First off, an important correction to last week’s post: THE 50TH ANNIVERSARY MARCH ON WASHINGTON WILL TAKE PLACE ON AUGUST 24TH, not on the 28th. There will be activities on the 28th, but the grand March will take place on the Saturday before. I misunderstood the information on the various websites.
This was made clear to me when I attended a forum at my home church, Shiloh Baptist of Washington, DC earlier this week entitled Toward a More Perfect Union: Race & Democracy in America. Panelists were Eddie Glaude, Jr., Chair of the Center for African-American Studies and Professor of Religion at Princeton University (a protege of Professor Cornel West), Angela Rye, Founder and Director of IMPACT (a most impressive young leader, formerly the Executive Director/General Counsel for the Congressional Black Caucus), Ronald Sullivan, Jr., Professor of Law and Director of the Criminal Justice Institute, Harvard Law School, and Clinton Yates, local columnist, The Washington Post (I remember this young man as a boy growing up in Shiloh.) What an impressive group of young black professionals! Young adult leaders who are gifted, concerned and involved like them give us hope for a better future for our nation.
The discussion was moderated by Elaine Jones, Esq., a stellar civil rights lawyer formerly with the NAACP Legal Defense Fund, serving as it’s President and Director-Counsel for many years. The discussion included the Trayvon Martin case and other issues facing American Blacks today. The energy in the room of approximately 200 folks was dynamic, evidenced by the number of people who asked questions. Many of those questions and comments focused on how we can become involved and what should be done next.
Here are some ways the panelists suggest that the average person can be involved in helping to change the landscape for Blacks in America:
1. We must become actively involved in the law-making processes of our communities. We should know the laws that are being voted on in local and state arenas and have a say on them. Did you know that the “stand your ground laws” were developed by one organization, the American Legislation Exchange Council? This is an extremely well-funded coalition of big business and conservative politicians that generates thousands of conservative and corporate friendly (such as anti-labor, anti-environment and anti-civil lawsuits) legislation for many states, including both the “stand your ground” and voter identification laws. Our friends the Koch brothers, mentioned in an earlier post, are among the high powered funders. [I will have more to say about this organization next week.]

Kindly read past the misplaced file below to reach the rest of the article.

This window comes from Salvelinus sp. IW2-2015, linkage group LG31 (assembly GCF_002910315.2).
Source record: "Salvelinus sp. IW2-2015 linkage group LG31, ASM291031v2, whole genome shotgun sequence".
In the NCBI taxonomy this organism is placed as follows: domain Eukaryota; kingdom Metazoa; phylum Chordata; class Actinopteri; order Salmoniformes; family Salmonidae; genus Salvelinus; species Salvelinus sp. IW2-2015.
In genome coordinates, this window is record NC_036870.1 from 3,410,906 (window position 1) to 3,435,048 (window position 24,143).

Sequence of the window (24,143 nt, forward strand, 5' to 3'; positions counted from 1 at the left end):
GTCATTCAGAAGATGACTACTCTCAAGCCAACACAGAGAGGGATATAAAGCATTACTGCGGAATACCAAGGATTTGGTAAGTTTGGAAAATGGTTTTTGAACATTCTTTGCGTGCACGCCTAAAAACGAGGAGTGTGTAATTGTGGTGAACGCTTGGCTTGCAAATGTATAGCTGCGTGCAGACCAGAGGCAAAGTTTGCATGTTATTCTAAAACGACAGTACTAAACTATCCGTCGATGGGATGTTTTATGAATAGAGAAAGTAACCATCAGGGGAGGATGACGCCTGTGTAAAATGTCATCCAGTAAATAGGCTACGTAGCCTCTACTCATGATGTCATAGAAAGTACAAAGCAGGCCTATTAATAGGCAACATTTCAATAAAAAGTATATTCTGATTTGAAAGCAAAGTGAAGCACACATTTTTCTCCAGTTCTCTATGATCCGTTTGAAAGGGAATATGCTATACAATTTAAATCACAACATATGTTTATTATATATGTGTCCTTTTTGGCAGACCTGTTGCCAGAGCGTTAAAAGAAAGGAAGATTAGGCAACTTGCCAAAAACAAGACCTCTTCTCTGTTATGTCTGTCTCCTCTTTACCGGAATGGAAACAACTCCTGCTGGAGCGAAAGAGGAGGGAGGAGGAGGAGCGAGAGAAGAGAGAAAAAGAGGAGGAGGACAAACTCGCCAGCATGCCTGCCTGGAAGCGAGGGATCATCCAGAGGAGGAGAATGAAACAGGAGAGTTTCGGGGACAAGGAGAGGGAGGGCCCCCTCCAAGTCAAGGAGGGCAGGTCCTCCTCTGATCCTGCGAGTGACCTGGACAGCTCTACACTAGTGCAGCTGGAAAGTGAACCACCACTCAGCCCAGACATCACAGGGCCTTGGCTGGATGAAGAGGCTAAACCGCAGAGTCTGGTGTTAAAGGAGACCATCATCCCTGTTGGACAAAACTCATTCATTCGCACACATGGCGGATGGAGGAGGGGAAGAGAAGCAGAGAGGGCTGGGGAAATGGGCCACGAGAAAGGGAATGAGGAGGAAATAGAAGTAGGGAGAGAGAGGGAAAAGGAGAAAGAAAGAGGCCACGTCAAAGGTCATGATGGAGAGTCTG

2. We must find appropriate ways to exert pressure for laws that we favor. Whether through boycotting, aka Stevie Wonder (I know people have different opinions on this…), through marching (Community Renewal Society, the subject of one of my early blogs, is very good at this), visiting your representatives, holding community forums and candidate debates, etc. The point is we need to be heard by people who want us to vote for them—MAKE SOME NOISE!
3. We must stop stereotyping ourselves. It’s bad enough when we see media stereotypes of black women as sexual toys or angry, and black men as thugs or silly, but must we accept them and pass them on? An excellent point was made that we need to stop complaining so much about our boys wearing their pants down around their butts and try to get to know them better, to be involved with them.
4. We need to keep informed. We need to read, pay attention to, and participate in promoting policies that encourage the betterment of all people. How many times have I said it’s too easy to become distracted by the every-day stuff that we fill our days with such that we don’t accomplish anything relevant in this world? Another good suggestion was for each church that wants to make a difference to pick one issue, make that their issue, then become informed, get involved and MAKE NOISE ABOUT IT.
I think that last point is good advice for individuals as well. Decide what issue is important enough for you to give up some tv shows and shopping time, and become relevant–not only on the individual level of providing personal support for someone who needs it, like becoming a mentor or helping in a food pantry, but on a community level, working with others so that you can help to change the tenor of our society, to help our nation become more just and righteous, like the God we serve desires for us.
My husband Bill and I both decided to become involved with the follow up sessions at Shiloh. And I’m sure the energy of that gathering will not be lost on others, either. I applaud the Young Adult Ministries, the Social Justice Team of Shiloh Baptist Church for their efforts and of course, Pastor Wallace Charles Smith, who helped to make that happen.
The session ended with a call to action by Janaye Ingram, DC Bureau Chief of the National Action Network. This is the young lady who cleared up my confusion on the date of the March, and another dynamic young leader. She works with Rev. Al Sharpton. She reiterated the importance of marching together in solidarity, for such a time as this. Working together, we can indeed help to make reality of Dr. King’s Dream, so that one day, all children will be judged not by the color of their skin, but by the content of their character.
I really hope to see you in DC on August 24. You can MAKE SOME NOISE simply by showing up!
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